Fig. 3.
Fig. 3.

Summary of model efficiencies for the calibration and validation periods.

Citation: Journal of Hydrometeorology 13, 4; 10.1175/JHM-D-11-0114.1

Detailed results of the model performance in the calibration and validation periods are summarized in Table 3. The 25th percentile, median, and 75th percentile E values for all catchments in the calibration period are 0.73, 0.59, and 0.45, respectively. The averaged E value is 0.57 and the median absolute bias is 4%. As a measure of scatter, the scatter of E values (i.e., difference of 25% and 75% quantiles of efficiencies) and |B| values are 0.31 and 5%. These results show that the VIC-3L model can be well calibrated for most Australian catchments at the daily time step. The validation results shown in Fig. 2 and Table 3 indicate that 75% of the catchments have E values greater than 0.35, over 50% of the catchments have E values greater than 0.51, and over 25% of the catchments have E values greater than 0.67. The averaged E value is 0.48 for all catchments with the median absolute bias of 13%. The decrease of model performance when moving from the calibration period to the validation period is termed the temporal loss in model efficiencies (Merz and Blöschl 2004). So, the temporal loss in model efficiencies is 0.08 based on median efficiency decreases from 0.59 to 0.51 for the calibration and validation periods.

Table 3.

Results of model calibration, validation and regionalization.

Table 3.

2) Model performance in catchments with different rainfall regimes

Rainfall seasonality is an important factor controlling catchment-scale water balance (Potter et al. 2005). The performances of the VIC-3L model in the catchments with different rainfall seasonality are evaluated to better understand the seasonality effect on streamflow. Results of model calibration and validation for catchments with different rainfall regimes are shown in Fig. 4. It is clear that the model performed best (i.e., high E values and low B values) in the catchments with summer-dominant rainfall in both calibration and validation periods. The results in the catchments with winter-dominant rainfall are slightly better than those in the catchments with nonseasonal rainfall.

Fig. 4.
Fig. 4.

Summary of model calibration and validation for catchments with different rainfall regimes: percentage of catchments (a) with E value greater than or equal to a given E value and (b) where bias value exceeded. A good model performance is indicated by high E values and low B values.

Citation: Journal of Hydrometeorology 13, 4; 10.1175/JHM-D-11-0114.1

Figure 5 shows the results of model performance for the calibration period in three selected catchments representing the three rainfall regimes. Apart from different rainfall regime, average annual rainfall in these catchments ranged from 873 mm (catchment 221210) to 1535 mm (catchment 208015). It can be noted that the first two catchments (i.e., 208015 and 221210) are flashy with large streamflows following heavy rainfall events and the catchments showed little baseflow components. On the other hand, the third catchment exhibits hydrological features of a wet catchment with sustained baseflow, but the magnitude of the streamflow is much lower compared with catchment 208015, which has similar average annual rainfall and runoff ratio. Despite the differences in streamflow characteristics, the model was able to simulate daily streamflow time series well with both high flows and low flows accurately simulated. The E values for the three catchments are 0.92, 0.81, and 0.84 and the bias is less than 3%. No systematic error has been found in the simulated daily streamflow (Fig. 5). The points cluster around the 1:1 line in the scatterplots of observed and simulated daily streamflow.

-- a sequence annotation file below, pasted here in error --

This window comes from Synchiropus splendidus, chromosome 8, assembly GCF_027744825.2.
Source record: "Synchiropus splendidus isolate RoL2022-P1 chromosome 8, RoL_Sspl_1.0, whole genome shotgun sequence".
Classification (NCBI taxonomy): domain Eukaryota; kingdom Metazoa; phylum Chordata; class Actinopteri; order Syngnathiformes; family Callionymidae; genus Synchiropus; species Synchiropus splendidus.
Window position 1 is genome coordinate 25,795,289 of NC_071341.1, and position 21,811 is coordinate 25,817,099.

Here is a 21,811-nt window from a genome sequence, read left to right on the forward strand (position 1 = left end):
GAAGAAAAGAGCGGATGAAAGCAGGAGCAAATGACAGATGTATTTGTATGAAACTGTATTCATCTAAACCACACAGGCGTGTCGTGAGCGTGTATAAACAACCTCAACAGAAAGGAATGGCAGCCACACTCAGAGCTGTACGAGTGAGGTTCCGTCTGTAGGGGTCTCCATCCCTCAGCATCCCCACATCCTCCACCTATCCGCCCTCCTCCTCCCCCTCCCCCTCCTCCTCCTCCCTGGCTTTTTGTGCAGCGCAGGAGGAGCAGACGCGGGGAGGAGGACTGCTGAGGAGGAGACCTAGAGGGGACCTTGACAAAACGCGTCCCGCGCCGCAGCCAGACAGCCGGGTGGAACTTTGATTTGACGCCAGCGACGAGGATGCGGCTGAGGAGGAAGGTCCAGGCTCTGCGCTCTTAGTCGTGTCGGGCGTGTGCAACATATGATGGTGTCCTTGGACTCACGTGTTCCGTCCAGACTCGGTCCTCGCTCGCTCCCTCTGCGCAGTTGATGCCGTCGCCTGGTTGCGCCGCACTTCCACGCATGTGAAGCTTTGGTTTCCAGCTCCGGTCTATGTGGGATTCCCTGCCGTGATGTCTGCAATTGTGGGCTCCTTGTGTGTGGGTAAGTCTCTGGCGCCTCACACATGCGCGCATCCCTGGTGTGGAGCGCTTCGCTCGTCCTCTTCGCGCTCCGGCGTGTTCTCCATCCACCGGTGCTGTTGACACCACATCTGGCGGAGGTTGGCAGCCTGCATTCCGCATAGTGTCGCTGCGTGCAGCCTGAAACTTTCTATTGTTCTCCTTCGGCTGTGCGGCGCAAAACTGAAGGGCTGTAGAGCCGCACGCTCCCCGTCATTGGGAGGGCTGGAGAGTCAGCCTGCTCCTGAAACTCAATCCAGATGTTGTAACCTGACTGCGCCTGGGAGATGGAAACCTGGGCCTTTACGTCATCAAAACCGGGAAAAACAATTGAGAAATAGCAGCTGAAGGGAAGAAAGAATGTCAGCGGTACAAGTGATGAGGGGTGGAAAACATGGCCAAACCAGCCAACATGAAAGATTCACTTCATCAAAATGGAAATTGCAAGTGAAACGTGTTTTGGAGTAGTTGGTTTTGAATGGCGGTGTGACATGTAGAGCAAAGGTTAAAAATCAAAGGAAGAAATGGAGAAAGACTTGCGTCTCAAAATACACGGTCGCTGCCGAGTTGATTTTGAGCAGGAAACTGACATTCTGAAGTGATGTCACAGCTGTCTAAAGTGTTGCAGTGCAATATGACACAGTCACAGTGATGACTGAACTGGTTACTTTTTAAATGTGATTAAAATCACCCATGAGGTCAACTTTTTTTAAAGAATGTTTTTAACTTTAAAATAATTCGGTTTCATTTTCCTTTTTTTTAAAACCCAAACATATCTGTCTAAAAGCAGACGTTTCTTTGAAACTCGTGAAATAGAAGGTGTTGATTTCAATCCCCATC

Fig. 5.
Fig. 5.

(a) Scatterplots of observed and simulated daily streamflow for the period of 1975–85 for three selected catchments representing summer-dominant rainfall (208015), nonseasonal rainfall (221210), and winter-dominant rainfall (405209); (b) time series of observed (red dash line) and simulated (black solid line) daily streamflow and daily rainfall (blue column) for the same catchments.

Citation: Journal of Hydrometeorology 13, 4; 10.1175/JHM-D-11-0114.1

Figure 6 shows comparisons of the simulated and observed daily flow duration curves for the three selected catchments. As discussed above, these catchments exhibit different streamflow characteristics. Catchments 208015 and 221210 showed higher streamflow variability compared with catchment 405209 and experienced zero flows. The ephemeral nature of the streamflow in these two catchments presents a challenge for the VIC model. The results shown in Fig. 6 demonstrate that the VIC model provides a good fit to the observed flow duration curves. The model is considered capable of accurately simulating daily streamflow regime.